My dad works at Weston Nurseries in Hopkinton MA. He works selling beautiful gardens to the richie riches, and generally thrives on making green things grow. All while I was growing up, he planted the most wonderful vegetable gardens. I loved going through in the late summer and plucking up the cherry tomatoes.
The smell of them on the vine is one of my favorite scents. Our yard was also always overflowing with beautiful daffodils in the springtime. He did (and still does) a really good job making everything beautiful.
When I was a freshman at Umass, I decided I wanted to get a plant. My dad was really excited when I told him, and picked one that fit my specifications. Not too high maintenance, and one that doesn't need a lot of sunlight, as my crazy roommate had hogged the entire gigantic picture window in our room.
It was a cute little green viney thing that sat on the bookshelf of my desk. As the semester marched on, and things got more hectic, I basically forgot that it existed. Leann confessed at the end of the year that she had been keeping it alive for me, sneaking water into the pot when I wasn't there.
Over the summer the plant thrived when I brought it back into my parents house. It grew so substantially that it had to be repotted. The vines overflowed the sides of the pot and skirted the floor. Subsequently, it became too big for me to fit in my teeny tiny Baker dorm room. Or at least that's what I said. I knew that if it came back to school with me, it would probably die. My parents kept it, and very quickly I forgot about it.
Last year, when Paul and I were still living in Amherst, my dad proudly announces that he still has my plant, and that I can take it back now. He had taken really good care of it for 4 years. He had put it in a nice new hanging basket with plenty of room to grow. I was kind of touched that he still thought of it as my plant.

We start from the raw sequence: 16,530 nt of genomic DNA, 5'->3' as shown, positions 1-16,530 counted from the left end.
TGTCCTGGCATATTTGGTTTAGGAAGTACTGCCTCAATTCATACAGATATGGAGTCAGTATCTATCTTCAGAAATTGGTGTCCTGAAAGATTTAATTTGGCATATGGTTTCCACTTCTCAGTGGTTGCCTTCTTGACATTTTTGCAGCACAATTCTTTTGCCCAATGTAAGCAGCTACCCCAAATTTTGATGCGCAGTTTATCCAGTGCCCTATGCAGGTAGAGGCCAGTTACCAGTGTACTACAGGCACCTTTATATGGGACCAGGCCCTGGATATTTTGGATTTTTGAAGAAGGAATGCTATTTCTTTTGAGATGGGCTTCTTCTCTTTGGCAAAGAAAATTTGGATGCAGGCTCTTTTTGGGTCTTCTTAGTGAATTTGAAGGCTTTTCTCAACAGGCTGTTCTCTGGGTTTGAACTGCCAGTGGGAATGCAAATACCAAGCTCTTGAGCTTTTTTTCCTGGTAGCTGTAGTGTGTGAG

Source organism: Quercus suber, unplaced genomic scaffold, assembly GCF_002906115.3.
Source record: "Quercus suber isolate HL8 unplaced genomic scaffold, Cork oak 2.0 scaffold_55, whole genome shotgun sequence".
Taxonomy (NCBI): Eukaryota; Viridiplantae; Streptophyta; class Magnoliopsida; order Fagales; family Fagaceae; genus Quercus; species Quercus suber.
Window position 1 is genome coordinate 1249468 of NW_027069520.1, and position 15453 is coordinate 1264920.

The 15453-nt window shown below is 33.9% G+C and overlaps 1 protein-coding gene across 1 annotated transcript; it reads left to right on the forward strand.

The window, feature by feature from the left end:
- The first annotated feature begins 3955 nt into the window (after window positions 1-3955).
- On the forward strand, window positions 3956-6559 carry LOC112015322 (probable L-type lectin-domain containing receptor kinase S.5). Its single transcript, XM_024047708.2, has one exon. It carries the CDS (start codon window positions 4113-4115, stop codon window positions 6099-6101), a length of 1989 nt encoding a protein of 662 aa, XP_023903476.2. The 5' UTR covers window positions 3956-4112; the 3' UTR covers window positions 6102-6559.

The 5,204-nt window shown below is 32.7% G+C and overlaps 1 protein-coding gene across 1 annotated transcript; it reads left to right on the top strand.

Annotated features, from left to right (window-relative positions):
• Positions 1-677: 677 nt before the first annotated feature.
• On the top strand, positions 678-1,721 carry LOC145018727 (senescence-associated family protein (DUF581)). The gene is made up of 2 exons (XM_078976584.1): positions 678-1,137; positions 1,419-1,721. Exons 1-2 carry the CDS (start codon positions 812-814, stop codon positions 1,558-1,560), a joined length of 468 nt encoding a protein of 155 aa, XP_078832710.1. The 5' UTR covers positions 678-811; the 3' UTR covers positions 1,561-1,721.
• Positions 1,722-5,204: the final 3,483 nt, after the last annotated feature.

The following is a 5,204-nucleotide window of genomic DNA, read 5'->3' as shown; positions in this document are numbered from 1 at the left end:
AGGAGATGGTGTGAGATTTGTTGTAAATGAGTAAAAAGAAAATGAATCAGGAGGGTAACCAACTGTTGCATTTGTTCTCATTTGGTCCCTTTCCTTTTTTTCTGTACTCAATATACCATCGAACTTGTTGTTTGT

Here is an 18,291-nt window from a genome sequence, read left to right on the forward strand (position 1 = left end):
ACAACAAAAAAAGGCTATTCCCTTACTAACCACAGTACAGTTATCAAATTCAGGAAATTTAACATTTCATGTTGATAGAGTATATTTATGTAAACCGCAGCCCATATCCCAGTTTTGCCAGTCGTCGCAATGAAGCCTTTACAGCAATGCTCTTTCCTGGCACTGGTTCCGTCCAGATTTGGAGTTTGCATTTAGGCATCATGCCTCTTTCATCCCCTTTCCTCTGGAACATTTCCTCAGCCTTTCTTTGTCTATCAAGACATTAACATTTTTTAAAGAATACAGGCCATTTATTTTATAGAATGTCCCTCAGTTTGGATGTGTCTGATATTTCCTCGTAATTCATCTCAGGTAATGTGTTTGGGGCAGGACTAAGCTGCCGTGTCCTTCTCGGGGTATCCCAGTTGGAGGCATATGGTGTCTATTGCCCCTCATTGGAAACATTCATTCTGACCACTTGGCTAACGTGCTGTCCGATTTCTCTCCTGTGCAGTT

As soon as it was warm enough, I hung the plant outside in our little fenced in lot. An unexpected frost came, and within a week the poor thing was stone cold dead. After 4 years of careful diligence, I had totally killed it.
My mom had also given me a little potted plant kit for Christmas last year. The pots were about 2 inches wide and came with seeds for Basil and some little pink flowers. They came with soil, fertilizer, and specific directions. I thought I followed them really well, but nothing ever sprouted.
However, for the gardening inept like me, there seemed to be a saving grace - hydroponics. Garrett got Paul and I one of those Aerogarden machines as a wedding present. I was really excited. These things are supposed to be fool proof. You don't need to water the plants, and every two weeks the machine automatically alerts you to add more nutrients.
Well, I guess I'm a fool:
The pictures are kind of blurry, so if you can't tell, they're dead. Dead before even making it out of the sproutling stage. The holes in the pic above are where ones clearly kicked the bucket right off the bat. The only one we're really holding out hope for is Parsley.
I don't know what happened. The little foam things they grew out of looked like they got moldy. We also waited about a year before we set it up, so maybe the seeds were duds. I also suspect that Roosevelt sits on them when we're not home. That sun-simulating light gets nice and toasty like a sunbeam.
At any rate, the verdict is in. Green thumbs are not genetic.
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